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The District of Columbia Reasonable Accommodation Guidelines for

By Christina Myers,2014-03-20 16:30
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The District of Columbia Reasonable Accommodation Guidelines for

D.C. GOVERNMENT

MANUAL FOR ACCOMMODATING EMPLOYEES

WITH DISABILITIES

    TABLE OF CONTENTS

1.0 Introduction

    1.1 Office of Disability Rights

    1.2 Purpose of Manual

2.0 Overview

    2.1 Legal Requirements

    2.2 Purpose of Reasonable Accommodations

3.0 Definitions

    3.1 Who is a Person with a Disability?

    3.2 What is a Reasonable Accommodation?

    3.3 What are Essential Functions” of a Position?

    4.0 When Can the District Deny an Accommodation?

    4.1 Undue Hardship

    4.2 Direct Threat

5.0 Reasonable Accommodation Process

    5.1 Request Process (Employee requests an accommodation)

    5.2 Interactive Process

    5.3 Medical Documentation and Confidentiality

    5.4 ADA Determination

    5.5 Reasonable Accommodation Plan

6.0 Types of Reasonable Accommodations

    6.1 Examples of Possible Accommodations

    6.1.1 Job Restructuring

    6.1.2 Modified Work Schedules & Flexible Leave Schedules

    6.1.3 Modification or Purchase of Equipment & Devices

    6.1.4 Training

    6.1.5 Modification of Policies

    6.1.6 Modification of Physical Site

    6.1.7 Provision of Readers, Communication Access Providers, or

    Personal Assistants

    6.1.8 Reassignment to a Vacant Position and Light Duty

    6.1.9 Other Accommodations

     6.2 Review of Accommodations to Ensure Effectiveness

7.0 Denying a Request for Accommodation

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    D.C. GOVERNMENT

    MANUAL FOR ACCOMMODATING EMPLOYEES WITH DISABILITIES

    1.0 Introduction

    1.1 The Office of Disability Rights

    The DC Office of Disability Rights is available to assist agencies and employees with disabilities with reasonable accommodations and other disability issues.

     http://odr.dc.gov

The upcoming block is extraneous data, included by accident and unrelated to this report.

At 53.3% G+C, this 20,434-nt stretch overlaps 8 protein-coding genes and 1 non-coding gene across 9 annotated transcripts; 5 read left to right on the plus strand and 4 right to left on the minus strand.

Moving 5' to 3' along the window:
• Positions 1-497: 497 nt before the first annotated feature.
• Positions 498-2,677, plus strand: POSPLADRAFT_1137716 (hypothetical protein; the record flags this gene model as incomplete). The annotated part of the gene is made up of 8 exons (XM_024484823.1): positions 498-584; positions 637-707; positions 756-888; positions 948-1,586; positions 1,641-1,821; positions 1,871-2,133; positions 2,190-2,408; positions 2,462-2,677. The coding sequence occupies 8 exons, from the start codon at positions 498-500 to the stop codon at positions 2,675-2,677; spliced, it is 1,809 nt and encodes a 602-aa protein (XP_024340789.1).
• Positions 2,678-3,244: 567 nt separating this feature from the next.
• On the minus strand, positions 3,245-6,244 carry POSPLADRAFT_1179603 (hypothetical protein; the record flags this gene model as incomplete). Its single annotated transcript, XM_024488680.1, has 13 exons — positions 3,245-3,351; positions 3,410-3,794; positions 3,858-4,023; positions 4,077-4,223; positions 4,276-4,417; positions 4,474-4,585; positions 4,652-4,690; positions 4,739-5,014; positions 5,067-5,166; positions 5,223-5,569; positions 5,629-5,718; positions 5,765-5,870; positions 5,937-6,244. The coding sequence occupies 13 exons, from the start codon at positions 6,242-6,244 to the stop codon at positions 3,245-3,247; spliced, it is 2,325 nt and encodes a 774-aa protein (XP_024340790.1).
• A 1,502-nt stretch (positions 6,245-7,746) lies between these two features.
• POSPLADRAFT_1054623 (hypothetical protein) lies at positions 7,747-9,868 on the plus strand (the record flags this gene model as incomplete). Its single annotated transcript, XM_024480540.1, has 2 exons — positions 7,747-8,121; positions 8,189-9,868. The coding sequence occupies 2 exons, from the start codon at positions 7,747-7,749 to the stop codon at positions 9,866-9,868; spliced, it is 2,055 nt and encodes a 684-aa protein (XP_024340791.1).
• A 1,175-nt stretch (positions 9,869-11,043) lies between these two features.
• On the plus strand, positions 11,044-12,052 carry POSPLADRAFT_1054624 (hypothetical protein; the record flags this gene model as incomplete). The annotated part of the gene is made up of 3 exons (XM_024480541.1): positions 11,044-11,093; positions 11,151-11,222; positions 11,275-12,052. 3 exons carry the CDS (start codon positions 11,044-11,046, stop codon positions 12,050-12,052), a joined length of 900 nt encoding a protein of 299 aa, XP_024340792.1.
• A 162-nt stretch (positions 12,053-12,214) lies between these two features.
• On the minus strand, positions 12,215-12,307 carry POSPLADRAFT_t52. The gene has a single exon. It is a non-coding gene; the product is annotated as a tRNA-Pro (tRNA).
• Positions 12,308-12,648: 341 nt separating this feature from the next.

(202) 724-5055

     odr@dc.gov

     Haydn Demas, ADA Compliance Specialist (Employment)

     (202) 442-4692

     Haydn.Demas@dc.gov

    1.2 Purpose of the Manual

    The purpose of this Manual is to provide guidance on how to reasonably accommodate District employees and applicants for positions within the District government. This Manual outlines a uniform approach to providing reasonable accommodations consistent with federal and District laws. The Manual explains the obligations of both the District agencies and individuals with disabilities, and it answers some of the questions about reasonable accommodations facing District agencies.

    2.0 Overview

    2.1 Legal Requirements

    The District of Columbia Government (the District) is required by federal and District laws to provide equal employment opportunity to qualified individuals with disabilities. The Americans with Disabilities Act of 1990 (ADA) and the D.C. Human Rights Act of 1977, as amended, seek to eliminate discrimination against individuals with disabilities to ensure that our workforce is as diverse as our society. The District has a legal obligation to provide reasonable accommodations as required to facilitate the employment of qualified employees and applicants with disabilities. Beyond its legal obligations, the District is committed to providing accommodations that will allow its employees with disabilities to contribute at the highest levels.

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    2.2 Purpose of Reasonable Accommodation

    The purpose of reasonable accommodation is to provide employment opportunities for persons with disabilities who otherwise would not be able to perform the essential functions of their job, and to allow employees with disabilities to perform or be more productive.

    Reasonable accommodations may include, but are not limited to:

    ; Making existing facilities accessible;

    ; Job restructuring;

    ; Change of work schedules or place of work;

    ; Extended leave;

    ; Telecommuting;

    ; Reassignment to a vacant position;

    ; Acquisition or modification of equipment or devices, including computer

    software and hardware;

    ; Appropriate adjustments or modifications of examinations, training

    materials or policies; and

    ; Provision of qualified readers and/or sign language interpreters and other

    similar accommodations.

    Reasonable accommodations must be provided in a timely manner. The process of considering requests for accommodations and providing reasonable accommodations must always include an “interactive process of mutual

    communication and consultation between the qualified individual with a disability and the District agency providing the accommodation. Accommodation decisions should be based primarily on whether they will help the applicant or employee be a successful and productive member of the District’s workforce.